Main Misconception About Cholesterol
An example of a common misconception about cholesterol is that it leads to plaque in our arteries, leading to heart disease and strokes. But I am going to show you below that most of the people with serious heart attacks had normal levels of cholesterol. Why is that?
First, it's very important to note that cholesterol by itself doesn't just stick to the arteries. However, one chemical reaction inside of our bodies changes the nature of cholesterol and makes it stick to the arteries, leading to all kinds of issues. But it is that reaction, not the cholesterol that we should fight.
What is Cholesterol?
These are actually lipoproteins–combinations of protein and lipids that circulate in the blood vessels. And the reason these combinations occur is because the protein is water soluble, and blood is rich in water and plasma. And if you were just to mix cholesterol and other lipids in that plasma, in the water and the blood, it wouldn’t mix very well. So you’ve got these complexes of lipoproteins.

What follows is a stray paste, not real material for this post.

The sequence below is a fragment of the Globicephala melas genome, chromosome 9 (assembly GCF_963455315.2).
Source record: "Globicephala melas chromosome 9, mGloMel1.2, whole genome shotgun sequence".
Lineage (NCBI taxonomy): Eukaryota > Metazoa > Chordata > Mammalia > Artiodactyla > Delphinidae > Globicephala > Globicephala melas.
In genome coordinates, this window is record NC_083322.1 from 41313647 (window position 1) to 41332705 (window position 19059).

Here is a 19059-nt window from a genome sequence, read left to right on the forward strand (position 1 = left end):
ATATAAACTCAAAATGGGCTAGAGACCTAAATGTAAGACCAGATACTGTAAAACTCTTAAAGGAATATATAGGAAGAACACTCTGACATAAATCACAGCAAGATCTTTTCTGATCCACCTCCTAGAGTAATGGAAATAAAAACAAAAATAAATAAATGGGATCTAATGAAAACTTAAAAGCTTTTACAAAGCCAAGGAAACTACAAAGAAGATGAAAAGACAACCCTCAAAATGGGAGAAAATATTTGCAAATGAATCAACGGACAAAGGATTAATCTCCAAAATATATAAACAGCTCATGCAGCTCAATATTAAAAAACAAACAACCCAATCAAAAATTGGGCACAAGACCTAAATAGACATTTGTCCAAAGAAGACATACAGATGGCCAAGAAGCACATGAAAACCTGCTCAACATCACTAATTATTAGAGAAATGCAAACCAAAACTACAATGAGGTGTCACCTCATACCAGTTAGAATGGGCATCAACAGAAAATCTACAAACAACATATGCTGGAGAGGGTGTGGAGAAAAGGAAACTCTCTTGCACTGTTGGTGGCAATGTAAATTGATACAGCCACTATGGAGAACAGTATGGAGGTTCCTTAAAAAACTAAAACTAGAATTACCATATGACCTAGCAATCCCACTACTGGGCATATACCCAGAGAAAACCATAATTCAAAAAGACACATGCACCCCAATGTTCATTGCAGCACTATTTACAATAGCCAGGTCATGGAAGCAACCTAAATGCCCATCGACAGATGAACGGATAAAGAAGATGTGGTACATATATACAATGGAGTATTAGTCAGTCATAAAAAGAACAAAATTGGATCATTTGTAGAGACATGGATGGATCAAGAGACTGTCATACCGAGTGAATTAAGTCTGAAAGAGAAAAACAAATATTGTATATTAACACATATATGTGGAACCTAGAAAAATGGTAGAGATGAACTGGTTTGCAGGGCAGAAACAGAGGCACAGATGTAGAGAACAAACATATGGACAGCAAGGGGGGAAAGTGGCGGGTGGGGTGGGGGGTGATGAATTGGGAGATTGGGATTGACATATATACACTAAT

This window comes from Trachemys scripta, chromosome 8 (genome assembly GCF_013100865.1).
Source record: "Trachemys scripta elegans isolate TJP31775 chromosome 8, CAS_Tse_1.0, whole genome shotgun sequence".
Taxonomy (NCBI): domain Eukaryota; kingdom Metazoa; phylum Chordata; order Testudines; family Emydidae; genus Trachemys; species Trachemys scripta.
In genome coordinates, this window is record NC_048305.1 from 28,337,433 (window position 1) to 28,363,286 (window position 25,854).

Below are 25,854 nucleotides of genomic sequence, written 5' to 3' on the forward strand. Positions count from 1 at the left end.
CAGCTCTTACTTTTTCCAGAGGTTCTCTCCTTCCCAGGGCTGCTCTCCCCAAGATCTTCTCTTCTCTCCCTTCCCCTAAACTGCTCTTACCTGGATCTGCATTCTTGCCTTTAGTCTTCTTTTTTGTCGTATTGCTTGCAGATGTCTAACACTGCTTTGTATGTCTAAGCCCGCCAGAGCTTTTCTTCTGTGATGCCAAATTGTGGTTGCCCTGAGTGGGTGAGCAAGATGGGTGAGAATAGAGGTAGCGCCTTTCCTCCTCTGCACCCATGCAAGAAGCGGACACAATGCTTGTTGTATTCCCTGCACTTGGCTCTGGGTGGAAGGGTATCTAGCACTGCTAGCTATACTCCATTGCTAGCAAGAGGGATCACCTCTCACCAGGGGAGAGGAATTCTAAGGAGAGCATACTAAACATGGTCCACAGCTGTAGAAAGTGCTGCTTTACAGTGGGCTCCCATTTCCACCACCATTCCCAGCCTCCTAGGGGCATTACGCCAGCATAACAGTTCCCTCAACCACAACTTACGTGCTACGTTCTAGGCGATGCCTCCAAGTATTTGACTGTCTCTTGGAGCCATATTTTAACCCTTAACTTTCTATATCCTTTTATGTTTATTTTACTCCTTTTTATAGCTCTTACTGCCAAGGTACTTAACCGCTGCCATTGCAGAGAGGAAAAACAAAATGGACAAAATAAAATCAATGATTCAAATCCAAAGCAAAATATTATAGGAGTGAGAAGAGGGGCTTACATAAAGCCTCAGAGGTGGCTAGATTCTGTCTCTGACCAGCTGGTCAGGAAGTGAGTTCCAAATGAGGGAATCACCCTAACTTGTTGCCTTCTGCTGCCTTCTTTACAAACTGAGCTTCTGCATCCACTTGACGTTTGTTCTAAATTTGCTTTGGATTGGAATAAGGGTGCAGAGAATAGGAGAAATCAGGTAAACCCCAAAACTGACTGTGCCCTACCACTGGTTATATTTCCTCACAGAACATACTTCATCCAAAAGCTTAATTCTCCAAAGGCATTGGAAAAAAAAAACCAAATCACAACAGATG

Some are considered good, as in HDL. Some are considered bad, as in LDL. But it really doesn’t matter which one, they don’t just stick to the arteries.
And most people who suffer for heart attack in fact, have normal cholesterol levels. That sounds shocking to many, if they haven’t heard this before, but I am not making this up.
Why Do People Have Strokes with Normal Cholesterol Levels?
Here’s an example of a study. Minneapolis study finds most major heart attacks occur in people with normal cholesterol: